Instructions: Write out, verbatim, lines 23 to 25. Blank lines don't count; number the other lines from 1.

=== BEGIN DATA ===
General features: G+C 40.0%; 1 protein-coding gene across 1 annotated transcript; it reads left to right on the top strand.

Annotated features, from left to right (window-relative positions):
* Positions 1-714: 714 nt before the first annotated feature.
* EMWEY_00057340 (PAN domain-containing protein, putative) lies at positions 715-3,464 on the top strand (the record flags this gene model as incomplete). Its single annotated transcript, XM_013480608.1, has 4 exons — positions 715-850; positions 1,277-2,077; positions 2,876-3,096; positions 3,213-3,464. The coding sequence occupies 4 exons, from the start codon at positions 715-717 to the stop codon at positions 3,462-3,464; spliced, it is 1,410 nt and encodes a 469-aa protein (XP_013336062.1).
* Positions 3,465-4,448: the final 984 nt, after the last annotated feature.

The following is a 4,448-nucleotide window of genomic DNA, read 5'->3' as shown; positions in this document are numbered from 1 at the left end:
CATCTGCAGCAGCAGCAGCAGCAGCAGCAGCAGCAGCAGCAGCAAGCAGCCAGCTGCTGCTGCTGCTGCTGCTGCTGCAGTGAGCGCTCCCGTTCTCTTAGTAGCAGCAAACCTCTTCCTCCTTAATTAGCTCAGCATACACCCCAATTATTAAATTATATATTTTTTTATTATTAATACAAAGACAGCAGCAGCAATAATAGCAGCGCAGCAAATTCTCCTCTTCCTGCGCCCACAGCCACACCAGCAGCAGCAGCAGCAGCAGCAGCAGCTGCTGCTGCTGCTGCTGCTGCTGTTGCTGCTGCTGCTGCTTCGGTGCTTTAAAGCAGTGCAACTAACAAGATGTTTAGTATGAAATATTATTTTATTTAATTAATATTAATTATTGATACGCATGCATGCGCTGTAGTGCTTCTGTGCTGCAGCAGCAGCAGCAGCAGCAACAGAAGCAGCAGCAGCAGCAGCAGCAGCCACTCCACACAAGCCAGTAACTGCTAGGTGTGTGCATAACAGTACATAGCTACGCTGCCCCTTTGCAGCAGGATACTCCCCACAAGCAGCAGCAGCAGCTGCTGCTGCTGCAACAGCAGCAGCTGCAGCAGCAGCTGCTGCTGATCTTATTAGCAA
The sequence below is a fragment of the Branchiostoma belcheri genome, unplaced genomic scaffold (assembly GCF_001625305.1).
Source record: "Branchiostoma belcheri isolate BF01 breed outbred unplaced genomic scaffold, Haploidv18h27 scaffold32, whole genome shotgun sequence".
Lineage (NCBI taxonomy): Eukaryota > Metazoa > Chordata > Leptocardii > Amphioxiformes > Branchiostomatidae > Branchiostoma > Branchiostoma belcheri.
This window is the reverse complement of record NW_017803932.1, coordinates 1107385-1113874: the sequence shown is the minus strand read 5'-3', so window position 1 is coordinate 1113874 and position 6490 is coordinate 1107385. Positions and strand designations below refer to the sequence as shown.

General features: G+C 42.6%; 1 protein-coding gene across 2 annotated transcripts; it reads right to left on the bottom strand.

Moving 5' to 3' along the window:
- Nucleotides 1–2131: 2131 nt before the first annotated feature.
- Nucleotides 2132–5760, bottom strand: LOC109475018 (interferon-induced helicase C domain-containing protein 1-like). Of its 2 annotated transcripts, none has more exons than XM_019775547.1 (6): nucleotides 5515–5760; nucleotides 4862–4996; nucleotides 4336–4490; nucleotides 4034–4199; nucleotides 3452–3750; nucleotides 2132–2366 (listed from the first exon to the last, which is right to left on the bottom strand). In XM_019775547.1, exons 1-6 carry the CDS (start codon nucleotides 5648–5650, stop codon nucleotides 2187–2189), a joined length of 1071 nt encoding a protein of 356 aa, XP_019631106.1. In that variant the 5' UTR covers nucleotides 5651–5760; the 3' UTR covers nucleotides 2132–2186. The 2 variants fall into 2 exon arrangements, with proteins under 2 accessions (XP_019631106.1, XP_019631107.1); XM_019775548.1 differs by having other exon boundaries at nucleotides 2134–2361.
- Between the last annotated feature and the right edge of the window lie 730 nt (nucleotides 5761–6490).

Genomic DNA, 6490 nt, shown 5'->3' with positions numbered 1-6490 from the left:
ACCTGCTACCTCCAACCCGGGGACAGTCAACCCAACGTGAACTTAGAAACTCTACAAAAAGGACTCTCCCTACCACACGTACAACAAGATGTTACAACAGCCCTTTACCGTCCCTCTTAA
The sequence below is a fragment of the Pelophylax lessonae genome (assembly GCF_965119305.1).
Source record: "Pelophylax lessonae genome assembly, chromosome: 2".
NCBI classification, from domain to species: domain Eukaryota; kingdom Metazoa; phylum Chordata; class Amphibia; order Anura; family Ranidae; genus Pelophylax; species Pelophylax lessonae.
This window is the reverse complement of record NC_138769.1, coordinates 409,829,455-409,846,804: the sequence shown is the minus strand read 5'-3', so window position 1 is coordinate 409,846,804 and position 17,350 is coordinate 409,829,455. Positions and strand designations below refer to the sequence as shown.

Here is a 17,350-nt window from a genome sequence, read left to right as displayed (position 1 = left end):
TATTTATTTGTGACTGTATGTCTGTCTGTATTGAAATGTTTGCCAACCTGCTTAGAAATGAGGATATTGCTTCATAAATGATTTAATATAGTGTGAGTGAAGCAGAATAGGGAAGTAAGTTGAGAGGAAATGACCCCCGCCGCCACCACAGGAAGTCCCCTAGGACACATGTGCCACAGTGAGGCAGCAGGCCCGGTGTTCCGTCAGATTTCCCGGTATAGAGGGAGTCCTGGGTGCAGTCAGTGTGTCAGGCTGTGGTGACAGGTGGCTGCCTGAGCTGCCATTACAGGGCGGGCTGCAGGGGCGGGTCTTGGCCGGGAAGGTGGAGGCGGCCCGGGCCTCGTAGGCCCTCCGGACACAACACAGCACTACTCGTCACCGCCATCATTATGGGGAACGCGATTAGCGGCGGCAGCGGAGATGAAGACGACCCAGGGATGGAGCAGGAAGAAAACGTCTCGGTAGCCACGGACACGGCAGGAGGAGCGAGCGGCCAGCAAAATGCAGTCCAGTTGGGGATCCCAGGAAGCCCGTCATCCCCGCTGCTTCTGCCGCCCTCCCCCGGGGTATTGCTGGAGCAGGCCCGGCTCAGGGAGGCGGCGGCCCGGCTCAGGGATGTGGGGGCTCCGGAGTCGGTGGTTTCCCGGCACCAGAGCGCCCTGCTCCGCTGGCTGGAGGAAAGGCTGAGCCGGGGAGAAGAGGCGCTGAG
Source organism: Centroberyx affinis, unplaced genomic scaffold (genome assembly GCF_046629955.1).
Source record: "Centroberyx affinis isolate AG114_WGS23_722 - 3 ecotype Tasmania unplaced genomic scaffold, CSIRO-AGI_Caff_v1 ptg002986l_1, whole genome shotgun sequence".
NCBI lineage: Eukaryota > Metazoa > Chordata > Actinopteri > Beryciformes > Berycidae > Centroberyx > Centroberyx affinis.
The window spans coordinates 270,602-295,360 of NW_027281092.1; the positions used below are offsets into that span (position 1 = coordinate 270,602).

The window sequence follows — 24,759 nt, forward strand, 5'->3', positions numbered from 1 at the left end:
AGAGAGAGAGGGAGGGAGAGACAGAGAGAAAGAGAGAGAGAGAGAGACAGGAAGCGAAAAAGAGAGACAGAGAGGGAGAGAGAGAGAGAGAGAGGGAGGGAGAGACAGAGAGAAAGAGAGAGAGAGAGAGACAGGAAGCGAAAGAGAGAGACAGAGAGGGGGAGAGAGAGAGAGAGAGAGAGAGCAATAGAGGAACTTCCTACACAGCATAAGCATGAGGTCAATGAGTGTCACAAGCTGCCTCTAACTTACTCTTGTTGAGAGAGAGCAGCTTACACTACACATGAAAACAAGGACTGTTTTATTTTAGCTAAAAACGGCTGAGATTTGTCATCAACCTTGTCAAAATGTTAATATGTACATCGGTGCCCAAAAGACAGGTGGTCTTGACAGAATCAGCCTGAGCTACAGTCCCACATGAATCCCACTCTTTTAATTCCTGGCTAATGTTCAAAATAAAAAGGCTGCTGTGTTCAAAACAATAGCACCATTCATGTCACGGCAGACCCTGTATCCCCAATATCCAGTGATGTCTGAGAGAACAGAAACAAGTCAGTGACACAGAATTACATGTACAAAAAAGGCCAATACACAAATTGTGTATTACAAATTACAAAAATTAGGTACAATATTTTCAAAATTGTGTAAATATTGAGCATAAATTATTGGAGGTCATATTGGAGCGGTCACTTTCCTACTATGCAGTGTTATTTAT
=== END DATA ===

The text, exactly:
Here is a 17,350-nt window from a genome sequence, read left to right as displayed (position 1 = left end):
TATTTATTTGTGACTGTATGTCTGTCTGTATTGAAATGTTTGCCAACCTGCTTAGAAATGAGGATATTGCTTCATAAATGATTTAATATAGTGTGAGTGAAGCAGAATAGGGAAGTAAGTTGAGAGGAAATGACCCCCGCCGCCACCACAGGAAGTCCCCTAGGACACATGTGCCACAGTGAGGCAGCAGGCCCGGTGTTCCGTCAGATTTCCCGGTATAGAGGGAGTCCTGGGTGCAGTCAGTGTGTCAGGCTGTGGTGACAGGTGGCTGCCTGAGCTGCCATTACAGGGCGGGCTGCAGGGGCGGGTCTTGGCCGGGAAGGTGGAGGCGGCCCGGGCCTCGTAGGCCCTCCGGACACAACACAGCACTACTCGTCACCGCCATCATTATGGGGAACGCGATTAGCGGCGGCAGCGGAGATGAAGACGACCCAGGGATGGAGCAGGAAGAAAACGTCTCGGTAGCCACGGACACGGCAGGAGGAGCGAGCGGCCAGCAAAATGCAGTCCAGTTGGGGATCCCAGGAAGCCCGTCATCCCCGCTGCTTCTGCCGCCCTCCCCCGGGGTATTGCTGGAGCAGGCCCGGCTCAGGGAGGCGGCGGCCCGGCTCAGGGATGTGGGGGCTCCGGAGTCGGTGGTTTCCCGGCACCAGAGCGCCCTGCTCCGCTGGCTGGAGGAAAGGCTGAGCCGGGGAGAAGAGGCGCTGAG
Source organism: Centroberyx affinis, unplaced genomic scaffold (genome assembly GCF_046629955.1).